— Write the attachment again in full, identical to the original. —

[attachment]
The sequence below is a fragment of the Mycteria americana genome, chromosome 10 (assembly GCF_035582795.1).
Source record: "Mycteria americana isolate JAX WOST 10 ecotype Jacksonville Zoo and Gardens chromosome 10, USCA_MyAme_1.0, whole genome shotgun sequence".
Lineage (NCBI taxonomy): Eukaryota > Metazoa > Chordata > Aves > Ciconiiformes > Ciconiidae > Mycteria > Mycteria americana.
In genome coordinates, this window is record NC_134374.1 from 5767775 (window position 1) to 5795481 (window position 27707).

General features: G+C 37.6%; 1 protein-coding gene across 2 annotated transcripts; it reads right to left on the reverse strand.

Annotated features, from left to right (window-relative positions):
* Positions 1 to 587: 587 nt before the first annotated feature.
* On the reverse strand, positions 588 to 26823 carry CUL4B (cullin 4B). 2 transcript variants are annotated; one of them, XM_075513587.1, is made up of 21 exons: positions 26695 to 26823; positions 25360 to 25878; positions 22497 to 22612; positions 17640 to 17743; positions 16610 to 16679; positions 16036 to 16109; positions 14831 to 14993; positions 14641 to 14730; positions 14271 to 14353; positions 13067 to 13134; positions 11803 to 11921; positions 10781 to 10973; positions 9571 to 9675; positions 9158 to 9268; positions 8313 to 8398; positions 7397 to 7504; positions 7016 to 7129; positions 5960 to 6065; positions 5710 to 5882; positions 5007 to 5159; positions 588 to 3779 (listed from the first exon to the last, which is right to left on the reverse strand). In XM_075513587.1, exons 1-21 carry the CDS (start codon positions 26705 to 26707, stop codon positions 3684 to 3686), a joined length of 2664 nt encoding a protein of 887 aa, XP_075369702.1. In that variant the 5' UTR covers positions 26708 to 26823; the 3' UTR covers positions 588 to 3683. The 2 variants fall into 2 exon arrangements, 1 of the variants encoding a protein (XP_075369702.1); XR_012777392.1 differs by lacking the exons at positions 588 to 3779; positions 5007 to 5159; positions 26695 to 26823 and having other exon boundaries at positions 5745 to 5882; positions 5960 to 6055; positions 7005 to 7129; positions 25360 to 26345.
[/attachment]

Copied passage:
The sequence below is a fragment of the Mycteria americana genome, chromosome 10 (assembly GCF_035582795.1).
Source record: "Mycteria americana isolate JAX WOST 10 ecotype Jacksonville Zoo and Gardens chromosome 10, USCA_MyAme_1.0, whole genome shotgun sequence".
Lineage (NCBI taxonomy): Eukaryota > Metazoa > Chordata > Aves > Ciconiiformes > Ciconiidae > Mycteria > Mycteria americana.
In genome coordinates, this window is record NC_134374.1 from 5767775 (window position 1) to 5795481 (window position 27707).

General features: G+C 37.6%; 1 protein-coding gene across 2 annotated transcripts; it reads right to left on the reverse strand.

Annotated features, from left to right (window-relative positions):
* Positions 1 to 587: 587 nt before the first annotated feature.
* On the reverse strand, positions 588 to 26823 carry CUL4B (cullin 4B). 2 transcript variants are annotated; one of them, XM_075513587.1, is made up of 21 exons: positions 26695 to 26823; positions 25360 to 25878; positions 22497 to 22612; positions 17640 to 17743; positions 16610 to 16679; positions 16036 to 16109; positions 14831 to 14993; positions 14641 to 14730; positions 14271 to 14353; positions 13067 to 13134; positions 11803 to 11921; positions 10781 to 10973; positions 9571 to 9675; positions 9158 to 9268; positions 8313 to 8398; positions 7397 to 7504; positions 7016 to 7129; positions 5960 to 6065; positions 5710 to 5882; positions 5007 to 5159; positions 588 to 3779 (listed from the first exon to the last, which is right to left on the reverse strand). In XM_075513587.1, exons 1-21 carry the CDS (start codon positions 26705 to 26707, stop codon positions 3684 to 3686), a joined length of 2664 nt encoding a protein of 887 aa, XP_075369702.1. In that variant the 5' UTR covers positions 26708 to 26823; the 3' UTR covers positions 588 to 3683. The 2 variants fall into 2 exon arrangements, 1 of the variants encoding a protein (XP_075369702.1); XR_012777392.1 differs by lacking the exons at positions 588 to 3779; positions 5007 to 5159; positions 26695 to 26823 and having other exon boundaries at positions 5745 to 5882; positions 5960 to 6055; positions 7005 to 7129; positions 25360 to 26345.